A Comparison of Pricing and Hedging Performances of Equity Derivatives Models
15 Pages Posted: 17 Jul 2017 Last revised: 5 Jan 2018
Date Written: July 11, 2017
This paper investigates the pricing/hedging conundrum, i.e. the observation of a mismatch between derivatives models’ pricing and hedging performances, that has so far been under-emphasized as the literature tends to focus on increasingly complicated option pricing models, without adequately addressing hedging performance. Hence, we analyze the ability of the Black-Scholes, Practitioner Black-Scholes, Heston-Nandi and Heston models to Deltahedge a set of call options on the S&P500 index and Apple stock. We extend earlier studies in that we consider the impact of asset dynamics, apply a stringent payoff replication strategy, look at the impact of moneyness at maturity and test for the robustness to the parameters’ calibration frequency and Delta-Vega hedging. The study shows that adding risk factors to a model, such as stochastic volatility, should only be considered in light of the data dynamics. Even then, however, more complicated models generally fare poorly for hedging purposes. Hence, a better fit of a model to option prices is not a good indicator of its hedging performance, and so of its ability to describe the underlying dynamics. This can be understood for reasons of over-fitting. Those findings hint to a potentially appealing hedging-based calibration of models’ parameters, rather than the standard pricing-based one.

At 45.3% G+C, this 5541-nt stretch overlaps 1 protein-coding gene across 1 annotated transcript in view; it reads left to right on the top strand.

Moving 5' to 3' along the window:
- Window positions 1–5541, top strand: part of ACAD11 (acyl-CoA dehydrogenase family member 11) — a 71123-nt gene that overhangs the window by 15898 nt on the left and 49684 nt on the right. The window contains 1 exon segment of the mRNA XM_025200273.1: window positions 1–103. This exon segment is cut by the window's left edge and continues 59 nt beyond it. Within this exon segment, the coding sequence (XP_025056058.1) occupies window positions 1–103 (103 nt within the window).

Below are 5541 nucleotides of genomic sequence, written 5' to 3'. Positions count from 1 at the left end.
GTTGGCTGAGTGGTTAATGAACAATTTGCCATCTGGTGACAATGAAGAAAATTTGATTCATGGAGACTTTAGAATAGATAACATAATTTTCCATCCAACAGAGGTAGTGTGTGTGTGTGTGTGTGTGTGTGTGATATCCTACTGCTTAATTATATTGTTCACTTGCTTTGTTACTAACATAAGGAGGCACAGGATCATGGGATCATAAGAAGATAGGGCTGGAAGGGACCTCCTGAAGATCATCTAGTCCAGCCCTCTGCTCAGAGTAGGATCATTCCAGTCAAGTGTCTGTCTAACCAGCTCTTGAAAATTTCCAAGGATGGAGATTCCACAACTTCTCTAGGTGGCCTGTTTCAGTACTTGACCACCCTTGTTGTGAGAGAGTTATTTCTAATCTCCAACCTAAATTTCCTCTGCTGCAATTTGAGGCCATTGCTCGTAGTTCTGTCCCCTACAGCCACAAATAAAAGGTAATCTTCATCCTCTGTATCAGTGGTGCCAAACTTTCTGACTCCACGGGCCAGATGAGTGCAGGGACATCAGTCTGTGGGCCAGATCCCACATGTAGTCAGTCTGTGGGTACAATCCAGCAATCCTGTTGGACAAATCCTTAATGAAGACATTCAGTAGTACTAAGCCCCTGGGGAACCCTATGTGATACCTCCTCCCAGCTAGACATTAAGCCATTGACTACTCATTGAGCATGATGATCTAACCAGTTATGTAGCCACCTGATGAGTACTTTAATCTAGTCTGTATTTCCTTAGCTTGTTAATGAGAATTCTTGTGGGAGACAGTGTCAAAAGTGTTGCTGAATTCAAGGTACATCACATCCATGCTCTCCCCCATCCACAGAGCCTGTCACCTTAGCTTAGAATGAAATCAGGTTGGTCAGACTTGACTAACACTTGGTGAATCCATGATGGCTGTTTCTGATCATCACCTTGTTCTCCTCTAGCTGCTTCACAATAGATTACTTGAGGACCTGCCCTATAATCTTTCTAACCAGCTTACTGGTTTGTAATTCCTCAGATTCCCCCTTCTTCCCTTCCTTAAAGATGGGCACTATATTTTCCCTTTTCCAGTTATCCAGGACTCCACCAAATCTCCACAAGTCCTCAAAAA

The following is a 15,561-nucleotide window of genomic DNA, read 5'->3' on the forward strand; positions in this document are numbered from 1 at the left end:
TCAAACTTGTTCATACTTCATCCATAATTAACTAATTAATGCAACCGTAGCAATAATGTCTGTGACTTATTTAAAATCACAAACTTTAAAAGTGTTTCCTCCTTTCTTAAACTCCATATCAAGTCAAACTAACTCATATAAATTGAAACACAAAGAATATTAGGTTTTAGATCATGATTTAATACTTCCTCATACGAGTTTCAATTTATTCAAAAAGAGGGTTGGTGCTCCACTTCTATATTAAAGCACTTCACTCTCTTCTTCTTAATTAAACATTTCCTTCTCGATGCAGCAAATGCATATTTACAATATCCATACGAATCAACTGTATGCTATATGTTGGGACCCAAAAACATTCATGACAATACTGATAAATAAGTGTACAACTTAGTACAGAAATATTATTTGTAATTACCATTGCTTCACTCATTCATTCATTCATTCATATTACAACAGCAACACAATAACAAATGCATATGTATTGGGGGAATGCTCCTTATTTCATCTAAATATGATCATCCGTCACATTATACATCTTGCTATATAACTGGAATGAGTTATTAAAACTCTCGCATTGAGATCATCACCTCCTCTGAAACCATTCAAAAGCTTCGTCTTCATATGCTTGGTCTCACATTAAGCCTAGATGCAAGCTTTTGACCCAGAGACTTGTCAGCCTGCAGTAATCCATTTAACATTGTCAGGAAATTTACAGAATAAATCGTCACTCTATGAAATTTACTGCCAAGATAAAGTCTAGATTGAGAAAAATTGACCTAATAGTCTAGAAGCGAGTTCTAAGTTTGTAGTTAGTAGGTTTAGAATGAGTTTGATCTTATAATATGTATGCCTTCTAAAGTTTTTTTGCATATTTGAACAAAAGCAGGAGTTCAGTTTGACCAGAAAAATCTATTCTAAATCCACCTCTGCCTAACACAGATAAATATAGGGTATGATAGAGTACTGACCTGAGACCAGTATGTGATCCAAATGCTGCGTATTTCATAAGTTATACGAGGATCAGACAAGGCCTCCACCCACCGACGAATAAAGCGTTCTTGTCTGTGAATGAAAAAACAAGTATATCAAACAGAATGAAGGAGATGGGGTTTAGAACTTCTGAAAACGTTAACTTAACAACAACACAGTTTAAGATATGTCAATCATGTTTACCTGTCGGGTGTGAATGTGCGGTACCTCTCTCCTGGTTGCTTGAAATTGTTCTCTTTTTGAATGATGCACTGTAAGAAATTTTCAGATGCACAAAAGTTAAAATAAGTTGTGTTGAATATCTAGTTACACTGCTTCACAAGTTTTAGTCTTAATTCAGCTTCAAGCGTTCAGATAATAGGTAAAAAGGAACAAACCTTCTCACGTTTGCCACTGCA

Keywords: Option Pricing, Dynamic Hedging, Stochastic Volatility, Payoff Replication, Calibration
JEL Classification: G12, G13
Suggested Citation: Suggested Citation